On Linux systems there are quite a few ways to save command line output to files. Each one operates differently and saves different things.
These commands are useful across all Linux distributions and can even be used on Macs and BSD. The only thing you have to think about is which command is best to get the job done.
Unix and Pipes
Before you dive into the commands, you should know a little history. None of this is specific to Linux. It actually comes from the old Unix operating system developed by Bell Labs. Linux, Mac, and BSD are all Unix-like operating systems that can trace back their family tree to Unix.
One of the core ideas behind Unix was to make everything out of small programs that you can string together to do bigger and more complex things. That’s why you can combine Linux commands to make them work together.
There are a couple of ways to pull together Linux (and Unix) commands and make them work together. The most common one you’ll encounter is the
| character. The single pip, as it’s called, passes the output of one command to another.
You’ll also come across the
|& operator. It passes both output and errors to the next command.
Every method in this guide is essentially just a way for Unix commands to pass around information. Instead of piping data between commands, they direct data to output. In this case, that output is a file.
Before you go any further, there are a few things to set up to make testing easier. As your root user, create a couple of folders in your regular user’s home directory. Change their permissions to make them unreadable.
sudo mkdir Fail1 sudo mkdir Fail2 sudo chmod 000 Fail1 sudo chmod 000 Fail2
You’ll be using the
du command to test, and it will raise errors when it encounters those files.
Redirecting Output without Errors
The most common and basic way to redirect output from the terminal into a file is to use the
>> operators. They direct only the output to a specified text file. They don’t redirect errors. Those will still appear in the terminal.
> operator redirects output to a file and overwrites the contents of that file.
du -h ./* > folder-size.txt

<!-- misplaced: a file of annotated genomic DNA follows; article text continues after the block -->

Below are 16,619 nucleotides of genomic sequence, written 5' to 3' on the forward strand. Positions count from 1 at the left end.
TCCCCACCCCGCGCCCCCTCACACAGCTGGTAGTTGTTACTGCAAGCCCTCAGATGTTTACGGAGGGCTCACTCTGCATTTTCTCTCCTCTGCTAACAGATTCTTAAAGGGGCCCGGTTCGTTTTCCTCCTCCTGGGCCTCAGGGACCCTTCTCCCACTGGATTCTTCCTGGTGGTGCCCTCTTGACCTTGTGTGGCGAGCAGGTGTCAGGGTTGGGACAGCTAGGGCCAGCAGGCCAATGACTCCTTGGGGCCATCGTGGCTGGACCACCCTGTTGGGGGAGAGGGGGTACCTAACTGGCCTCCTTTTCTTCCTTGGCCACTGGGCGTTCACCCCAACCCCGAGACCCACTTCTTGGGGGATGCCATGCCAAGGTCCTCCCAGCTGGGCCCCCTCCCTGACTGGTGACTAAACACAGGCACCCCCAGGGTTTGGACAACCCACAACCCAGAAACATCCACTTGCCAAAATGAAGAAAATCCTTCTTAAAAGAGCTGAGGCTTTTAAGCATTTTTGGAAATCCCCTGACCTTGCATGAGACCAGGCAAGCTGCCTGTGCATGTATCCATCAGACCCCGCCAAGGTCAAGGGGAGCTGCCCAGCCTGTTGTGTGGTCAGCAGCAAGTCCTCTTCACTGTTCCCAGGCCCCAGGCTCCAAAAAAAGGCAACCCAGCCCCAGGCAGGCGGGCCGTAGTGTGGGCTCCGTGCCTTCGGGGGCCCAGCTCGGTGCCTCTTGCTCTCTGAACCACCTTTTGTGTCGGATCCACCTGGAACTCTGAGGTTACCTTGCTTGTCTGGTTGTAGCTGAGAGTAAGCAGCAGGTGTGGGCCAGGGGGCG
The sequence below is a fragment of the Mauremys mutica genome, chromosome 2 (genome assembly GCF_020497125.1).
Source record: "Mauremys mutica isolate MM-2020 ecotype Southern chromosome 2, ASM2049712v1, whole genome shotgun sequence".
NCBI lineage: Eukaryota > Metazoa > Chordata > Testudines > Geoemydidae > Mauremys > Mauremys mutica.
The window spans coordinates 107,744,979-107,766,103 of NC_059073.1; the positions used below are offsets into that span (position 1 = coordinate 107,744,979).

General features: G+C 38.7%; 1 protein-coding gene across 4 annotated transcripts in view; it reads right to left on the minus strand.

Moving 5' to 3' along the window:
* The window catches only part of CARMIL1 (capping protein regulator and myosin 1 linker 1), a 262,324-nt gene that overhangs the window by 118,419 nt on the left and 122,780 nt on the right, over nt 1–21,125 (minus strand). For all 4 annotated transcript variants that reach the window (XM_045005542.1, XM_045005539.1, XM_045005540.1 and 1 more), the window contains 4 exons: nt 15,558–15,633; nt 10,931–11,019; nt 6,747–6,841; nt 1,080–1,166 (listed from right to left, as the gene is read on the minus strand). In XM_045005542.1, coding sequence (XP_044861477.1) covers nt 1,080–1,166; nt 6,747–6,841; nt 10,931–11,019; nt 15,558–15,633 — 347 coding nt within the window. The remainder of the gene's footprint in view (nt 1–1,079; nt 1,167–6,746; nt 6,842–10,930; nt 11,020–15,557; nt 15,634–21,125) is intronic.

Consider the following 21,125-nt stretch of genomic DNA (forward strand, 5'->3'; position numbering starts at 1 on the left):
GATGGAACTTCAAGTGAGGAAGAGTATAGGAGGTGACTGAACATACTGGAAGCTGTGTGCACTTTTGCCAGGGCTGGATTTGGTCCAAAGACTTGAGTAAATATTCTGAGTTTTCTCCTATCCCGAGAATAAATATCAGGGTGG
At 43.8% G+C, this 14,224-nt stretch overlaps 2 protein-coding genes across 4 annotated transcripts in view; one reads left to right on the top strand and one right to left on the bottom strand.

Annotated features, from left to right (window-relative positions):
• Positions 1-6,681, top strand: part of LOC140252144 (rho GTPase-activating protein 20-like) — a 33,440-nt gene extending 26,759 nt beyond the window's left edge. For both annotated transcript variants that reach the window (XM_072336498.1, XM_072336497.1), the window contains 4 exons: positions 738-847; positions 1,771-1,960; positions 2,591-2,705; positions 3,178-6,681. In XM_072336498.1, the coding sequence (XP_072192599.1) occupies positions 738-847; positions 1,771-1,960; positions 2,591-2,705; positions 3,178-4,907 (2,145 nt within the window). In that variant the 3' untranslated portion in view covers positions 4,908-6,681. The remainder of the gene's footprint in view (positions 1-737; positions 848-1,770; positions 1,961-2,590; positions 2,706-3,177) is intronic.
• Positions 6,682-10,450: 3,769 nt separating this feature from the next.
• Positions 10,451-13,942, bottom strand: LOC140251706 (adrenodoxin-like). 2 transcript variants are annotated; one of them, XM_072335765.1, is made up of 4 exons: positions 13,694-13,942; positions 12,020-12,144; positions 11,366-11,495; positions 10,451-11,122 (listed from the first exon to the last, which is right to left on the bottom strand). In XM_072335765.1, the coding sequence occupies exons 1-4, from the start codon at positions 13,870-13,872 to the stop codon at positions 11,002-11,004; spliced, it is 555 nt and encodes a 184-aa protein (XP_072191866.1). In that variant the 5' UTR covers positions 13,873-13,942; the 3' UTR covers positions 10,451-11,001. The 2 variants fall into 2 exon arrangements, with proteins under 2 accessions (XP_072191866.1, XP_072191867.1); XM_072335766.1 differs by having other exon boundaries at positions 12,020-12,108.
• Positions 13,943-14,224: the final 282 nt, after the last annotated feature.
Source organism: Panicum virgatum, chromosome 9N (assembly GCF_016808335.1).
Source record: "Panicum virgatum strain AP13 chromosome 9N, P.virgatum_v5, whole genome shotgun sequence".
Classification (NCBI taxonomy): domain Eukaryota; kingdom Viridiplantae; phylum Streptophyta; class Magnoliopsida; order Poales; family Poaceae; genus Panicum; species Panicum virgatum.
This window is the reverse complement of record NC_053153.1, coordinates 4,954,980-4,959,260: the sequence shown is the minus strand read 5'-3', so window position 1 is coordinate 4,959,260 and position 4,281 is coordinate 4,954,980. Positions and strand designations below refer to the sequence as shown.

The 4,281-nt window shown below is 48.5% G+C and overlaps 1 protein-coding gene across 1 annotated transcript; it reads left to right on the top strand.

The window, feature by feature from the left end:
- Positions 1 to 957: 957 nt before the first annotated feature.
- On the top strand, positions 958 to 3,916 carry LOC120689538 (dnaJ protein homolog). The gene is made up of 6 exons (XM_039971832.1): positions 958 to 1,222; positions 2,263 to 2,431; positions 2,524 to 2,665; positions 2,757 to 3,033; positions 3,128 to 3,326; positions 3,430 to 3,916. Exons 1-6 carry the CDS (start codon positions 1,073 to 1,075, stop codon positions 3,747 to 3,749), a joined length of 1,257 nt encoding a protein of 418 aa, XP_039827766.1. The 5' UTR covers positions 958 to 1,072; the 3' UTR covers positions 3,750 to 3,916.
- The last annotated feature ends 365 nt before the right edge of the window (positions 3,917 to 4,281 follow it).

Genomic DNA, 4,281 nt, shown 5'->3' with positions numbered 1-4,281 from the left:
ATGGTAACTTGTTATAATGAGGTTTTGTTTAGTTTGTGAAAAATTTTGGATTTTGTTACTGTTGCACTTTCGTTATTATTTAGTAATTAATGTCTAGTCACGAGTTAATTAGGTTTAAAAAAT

In contrast, the
>> operator works the same way but appends the output to the end of the file.
du -h ./* >> folder-size.txt
Saving Only Errors
These next two operators are the exact opposite of the first ones. They save only errors, while they display the output in the terminal.
2> operator sends the errors from a command to a log file, overwriting it. The regular output will still display in the terminal.
du -h ./* 2> errors.log
To achieve the same results without overwriting, use
du -h ./* 2>> errors.log
Save Everything, Show Nothing
If you’re interested in logging everything, the next set of operators has you covered. They redirect all output to files without showing anything in the terminal.
&> operator redirects output and errors to a file and overwrites it.
du -h ./* &> disk_use.log
Like the others, if you don’t want to overwrite, there’s an accompanying operator for that.
du -h ./* &>> disk_use.log
Show Everything, Save Output
You can also display everything in the terminal and only log the output. You can achieve this by piping your command to the
tee acts like a T splitter in plumbing. It directs the flow in two directions. Since the
| operator just passes output, the resulting file will also only contain output and not errors.
du -h ./* | tee output.txt
tee overwrites. To preserve the existing file, add the
du -h ./* | tee -a output.txt
Show and Save It All
Finally, you can redirect with the
|& operator to the
tee command to display everything and log it too.
du -h ./* |& tee output.txt
To avoid overwriting, add the
-a flag to
du -h ./* |& tee -a output.txt
Clearly, there are a ton of options when it comes to redirecting and saving the output of Linux terminal commands to a file. Some of them are more useful than others, but they all can be employed in a wide range of scripts to control the flow of information in the most Unix way possible.